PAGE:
Luigi’s Mansion Review – Old Haunts

Luigi’s Mansion Review – Old Haunts. Luigi’s Mansion was a curious launch title for the GameCube back in 2001, and it’s even more curious as an end-of-life title for the 3DS. It’s got the feel of an eccentric mid-generation release, a July stopgap to keep you going while you wait for the next major title. But Nintendo’s faith in Luigi’s Mansion, which has taken on a cult status over the years and has a second sequel due to release on Switch next year, isn’t misplaced–the game still has a lot of charm.

Luigi’s Mansion sees Mario’s put-upon younger brother exploring a mansion after receiving a letter telling him that he won it in a contest. He arrives to find that not only is the mansion haunted and full of ghosts, but that Mario received a similar letter and has not been seen since he entered. When it released, the game represented a major shift away from the usual Mario format–there’s no jump button here. Instead, Luigi has a flashlight and a ghost-sucking vacuum (the Poltergust 3000), which he needs to use to rid the mansion of ghosts and save a captured Mario in the process. You move through the mansion methodically, unlocking new rooms by vacuuming up the ghosts in the ones you’ve already opened.

Luigi's Mansion Review

The ghosts are divided between your standard ghoulies, ‘portrait’ ghosts (mini-bosses and bosses, essentially, which have escaped out of paintings), and Nintendo’s familiar Boos. Standard ghosts come in a few different varieties–some will grab you, others will punch, throw bombs, or hurl banana peels for you to slip on–and can be vacuumed up once you shine your flashlight at the heart visible in their ethereal chests. When you start up your vacuum, Luigi will be dragged around the room as they try to escape, and you lower their hit-points by pulling the stick away from them, as though Luigi was pulling back, while keeping the vacuum trained on them. It’s a fun system, especially when you manage to nab multiple ghosts at once and have to put in the effort to reel them all in.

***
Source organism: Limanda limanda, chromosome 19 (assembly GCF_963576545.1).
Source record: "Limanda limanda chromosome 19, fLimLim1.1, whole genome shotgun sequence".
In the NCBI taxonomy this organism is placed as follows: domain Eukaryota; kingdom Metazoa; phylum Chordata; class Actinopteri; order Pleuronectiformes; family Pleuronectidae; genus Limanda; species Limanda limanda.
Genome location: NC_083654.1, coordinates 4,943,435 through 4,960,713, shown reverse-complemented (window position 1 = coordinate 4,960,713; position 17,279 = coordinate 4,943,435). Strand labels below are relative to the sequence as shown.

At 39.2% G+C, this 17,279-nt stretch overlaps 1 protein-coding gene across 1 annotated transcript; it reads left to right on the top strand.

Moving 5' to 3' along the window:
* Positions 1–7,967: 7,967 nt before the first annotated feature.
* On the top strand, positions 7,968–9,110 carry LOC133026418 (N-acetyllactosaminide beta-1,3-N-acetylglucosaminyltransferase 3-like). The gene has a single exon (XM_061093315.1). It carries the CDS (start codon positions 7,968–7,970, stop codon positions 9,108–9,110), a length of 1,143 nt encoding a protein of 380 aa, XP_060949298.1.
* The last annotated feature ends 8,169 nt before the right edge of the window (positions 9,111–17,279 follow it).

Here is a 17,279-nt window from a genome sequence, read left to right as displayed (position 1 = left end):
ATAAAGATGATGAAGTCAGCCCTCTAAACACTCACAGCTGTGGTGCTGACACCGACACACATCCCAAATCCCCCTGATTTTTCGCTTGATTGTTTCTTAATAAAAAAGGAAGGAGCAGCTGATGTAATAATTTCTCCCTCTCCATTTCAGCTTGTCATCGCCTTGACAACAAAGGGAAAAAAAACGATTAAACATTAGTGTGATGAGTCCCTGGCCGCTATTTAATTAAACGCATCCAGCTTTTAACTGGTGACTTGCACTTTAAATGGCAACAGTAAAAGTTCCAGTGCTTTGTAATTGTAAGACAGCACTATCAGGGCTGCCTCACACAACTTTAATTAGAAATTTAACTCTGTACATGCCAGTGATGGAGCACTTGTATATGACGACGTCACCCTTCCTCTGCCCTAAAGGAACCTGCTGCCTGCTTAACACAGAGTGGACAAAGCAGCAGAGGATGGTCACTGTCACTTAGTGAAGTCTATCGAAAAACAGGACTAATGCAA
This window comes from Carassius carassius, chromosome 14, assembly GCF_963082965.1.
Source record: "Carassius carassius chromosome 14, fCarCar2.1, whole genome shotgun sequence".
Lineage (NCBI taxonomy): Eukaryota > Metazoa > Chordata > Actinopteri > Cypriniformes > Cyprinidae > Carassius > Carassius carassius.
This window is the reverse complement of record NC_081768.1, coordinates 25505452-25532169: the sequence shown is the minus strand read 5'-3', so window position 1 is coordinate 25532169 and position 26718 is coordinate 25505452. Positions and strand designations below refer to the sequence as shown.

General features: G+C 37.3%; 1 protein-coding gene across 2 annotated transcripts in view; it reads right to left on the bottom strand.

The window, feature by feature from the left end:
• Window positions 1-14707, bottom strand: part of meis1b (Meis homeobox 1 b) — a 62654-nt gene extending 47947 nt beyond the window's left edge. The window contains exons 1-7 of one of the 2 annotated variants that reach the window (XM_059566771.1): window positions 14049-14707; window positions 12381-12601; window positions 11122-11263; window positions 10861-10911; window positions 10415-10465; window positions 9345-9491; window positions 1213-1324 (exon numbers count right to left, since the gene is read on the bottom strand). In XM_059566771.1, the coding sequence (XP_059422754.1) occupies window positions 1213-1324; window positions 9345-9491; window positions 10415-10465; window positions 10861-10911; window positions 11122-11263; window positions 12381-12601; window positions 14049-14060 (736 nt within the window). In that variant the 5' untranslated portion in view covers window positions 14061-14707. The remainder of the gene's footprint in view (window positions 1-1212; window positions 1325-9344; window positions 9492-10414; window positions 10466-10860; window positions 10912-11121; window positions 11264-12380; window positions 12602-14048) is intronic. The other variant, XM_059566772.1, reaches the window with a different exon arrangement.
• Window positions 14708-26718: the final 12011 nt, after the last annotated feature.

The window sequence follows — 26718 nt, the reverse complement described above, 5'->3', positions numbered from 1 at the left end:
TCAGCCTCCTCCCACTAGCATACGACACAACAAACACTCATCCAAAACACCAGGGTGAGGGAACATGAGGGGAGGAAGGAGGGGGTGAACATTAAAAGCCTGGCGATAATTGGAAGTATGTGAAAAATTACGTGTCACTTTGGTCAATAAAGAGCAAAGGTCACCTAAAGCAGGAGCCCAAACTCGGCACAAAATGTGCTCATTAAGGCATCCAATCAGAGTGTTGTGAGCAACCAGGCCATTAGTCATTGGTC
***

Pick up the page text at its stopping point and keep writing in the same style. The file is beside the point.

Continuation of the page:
Luigi’s ‘Strobulb’ flashlight from Luigi’s Mansion 2 has also been added. The Strobulb, which can be charged for an extra big flash of light, is useful in a few scenarios–I found that it was helpful for nabbing multiple invisible enemies at once–but the game was designed with a standard flashlight in mind, and I mostly stuck with it.

Portrait ghosts are the main meat of the game and capturing them generally involves solving a small puzzle or figuring out the pattern of their movements. None of them are too complicated–you can examine each portrait ghost for a clue, and simply interacting with the objects in the room will usually trigger the ghost’s ‘stun’ state so that you can begin to vacuum them. These are fun encounters, even if their patterns are usually easy to predict. Hunting the 50 Boos that scatter around the mansion at a certain point in the story is enjoyable for the first 40-or-so–a blinking light on the screen lets you know when you’re close to one, and during a chase they can slip through walls and into other rooms–but the novelty of these pursuits wears out towards the end of the game.

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